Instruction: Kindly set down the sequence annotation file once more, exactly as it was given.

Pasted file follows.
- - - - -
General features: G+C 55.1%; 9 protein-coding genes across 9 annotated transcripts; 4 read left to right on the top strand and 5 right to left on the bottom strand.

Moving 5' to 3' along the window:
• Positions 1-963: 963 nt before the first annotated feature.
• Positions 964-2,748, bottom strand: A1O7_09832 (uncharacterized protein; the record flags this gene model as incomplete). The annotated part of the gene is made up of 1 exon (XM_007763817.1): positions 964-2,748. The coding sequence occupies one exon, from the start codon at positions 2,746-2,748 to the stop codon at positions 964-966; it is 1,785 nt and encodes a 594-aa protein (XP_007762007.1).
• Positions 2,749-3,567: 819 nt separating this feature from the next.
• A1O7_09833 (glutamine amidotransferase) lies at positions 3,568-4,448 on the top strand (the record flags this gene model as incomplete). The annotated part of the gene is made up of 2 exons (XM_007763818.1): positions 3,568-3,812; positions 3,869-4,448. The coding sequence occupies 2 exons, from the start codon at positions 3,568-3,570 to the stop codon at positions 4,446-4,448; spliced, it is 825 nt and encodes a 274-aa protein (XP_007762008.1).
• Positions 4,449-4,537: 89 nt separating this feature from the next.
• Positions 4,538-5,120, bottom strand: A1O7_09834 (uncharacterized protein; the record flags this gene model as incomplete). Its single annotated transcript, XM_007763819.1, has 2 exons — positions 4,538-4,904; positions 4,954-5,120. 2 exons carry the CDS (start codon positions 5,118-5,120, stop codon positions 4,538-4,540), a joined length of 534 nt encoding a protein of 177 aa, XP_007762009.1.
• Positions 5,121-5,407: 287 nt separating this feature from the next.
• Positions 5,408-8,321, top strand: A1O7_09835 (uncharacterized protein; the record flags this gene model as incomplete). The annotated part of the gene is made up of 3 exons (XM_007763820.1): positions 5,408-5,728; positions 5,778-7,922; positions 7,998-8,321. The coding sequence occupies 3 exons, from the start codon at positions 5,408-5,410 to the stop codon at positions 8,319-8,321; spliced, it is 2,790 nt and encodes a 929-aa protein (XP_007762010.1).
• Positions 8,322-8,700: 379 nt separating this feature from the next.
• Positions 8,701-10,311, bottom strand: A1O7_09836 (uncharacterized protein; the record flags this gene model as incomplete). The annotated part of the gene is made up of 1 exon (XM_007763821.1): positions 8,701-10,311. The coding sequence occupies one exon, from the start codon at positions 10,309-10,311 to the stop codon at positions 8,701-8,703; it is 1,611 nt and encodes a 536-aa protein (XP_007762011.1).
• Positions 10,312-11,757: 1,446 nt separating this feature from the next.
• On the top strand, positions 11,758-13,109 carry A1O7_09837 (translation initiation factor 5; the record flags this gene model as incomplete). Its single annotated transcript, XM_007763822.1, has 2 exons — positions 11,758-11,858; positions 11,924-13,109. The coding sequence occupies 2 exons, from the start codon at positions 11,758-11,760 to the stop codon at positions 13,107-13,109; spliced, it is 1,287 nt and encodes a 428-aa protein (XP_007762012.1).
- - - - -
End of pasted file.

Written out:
General features: G+C 55.1%; 9 protein-coding genes across 9 annotated transcripts; 4 read left to right on the top strand and 5 right to left on the bottom strand.

Moving 5' to 3' along the window:
• Positions 1-963: 963 nt before the first annotated feature.
• Positions 964-2,748, bottom strand: A1O7_09832 (uncharacterized protein; the record flags this gene model as incomplete). The annotated part of the gene is made up of 1 exon (XM_007763817.1): positions 964-2,748. The coding sequence occupies one exon, from the start codon at positions 2,746-2,748 to the stop codon at positions 964-966; it is 1,785 nt and encodes a 594-aa protein (XP_007762007.1).
• Positions 2,749-3,567: 819 nt separating this feature from the next.
• A1O7_09833 (glutamine amidotransferase) lies at positions 3,568-4,448 on the top strand (the record flags this gene model as incomplete). The annotated part of the gene is made up of 2 exons (XM_007763818.1): positions 3,568-3,812; positions 3,869-4,448. The coding sequence occupies 2 exons, from the start codon at positions 3,568-3,570 to the stop codon at positions 4,446-4,448; spliced, it is 825 nt and encodes a 274-aa protein (XP_007762008.1).
• Positions 4,449-4,537: 89 nt separating this feature from the next.
• Positions 4,538-5,120, bottom strand: A1O7_09834 (uncharacterized protein; the record flags this gene model as incomplete). Its single annotated transcript, XM_007763819.1, has 2 exons — positions 4,538-4,904; positions 4,954-5,120. 2 exons carry the CDS (start codon positions 5,118-5,120, stop codon positions 4,538-4,540), a joined length of 534 nt encoding a protein of 177 aa, XP_007762009.1.
• Positions 5,121-5,407: 287 nt separating this feature from the next.
• Positions 5,408-8,321, top strand: A1O7_09835 (uncharacterized protein; the record flags this gene model as incomplete). The annotated part of the gene is made up of 3 exons (XM_007763820.1): positions 5,408-5,728; positions 5,778-7,922; positions 7,998-8,321. The coding sequence occupies 3 exons, from the start codon at positions 5,408-5,410 to the stop codon at positions 8,319-8,321; spliced, it is 2,790 nt and encodes a 929-aa protein (XP_007762010.1).
• Positions 8,322-8,700: 379 nt separating this feature from the next.
• Positions 8,701-10,311, bottom strand: A1O7_09836 (uncharacterized protein; the record flags this gene model as incomplete). The annotated part of the gene is made up of 1 exon (XM_007763821.1): positions 8,701-10,311. The coding sequence occupies one exon, from the start codon at positions 10,309-10,311 to the stop codon at positions 8,701-8,703; it is 1,611 nt and encodes a 536-aa protein (XP_007762011.1).
• Positions 10,312-11,757: 1,446 nt separating this feature from the next.
• On the top strand, positions 11,758-13,109 carry A1O7_09837 (translation initiation factor 5; the record flags this gene model as incomplete). Its single annotated transcript, XM_007763822.1, has 2 exons — positions 11,758-11,858; positions 11,924-13,109. The coding sequence occupies 2 exons, from the start codon at positions 11,758-11,760 to the stop codon at positions 13,107-13,109; spliced, it is 1,287 nt and encodes a 428-aa protein (XP_007762012.1).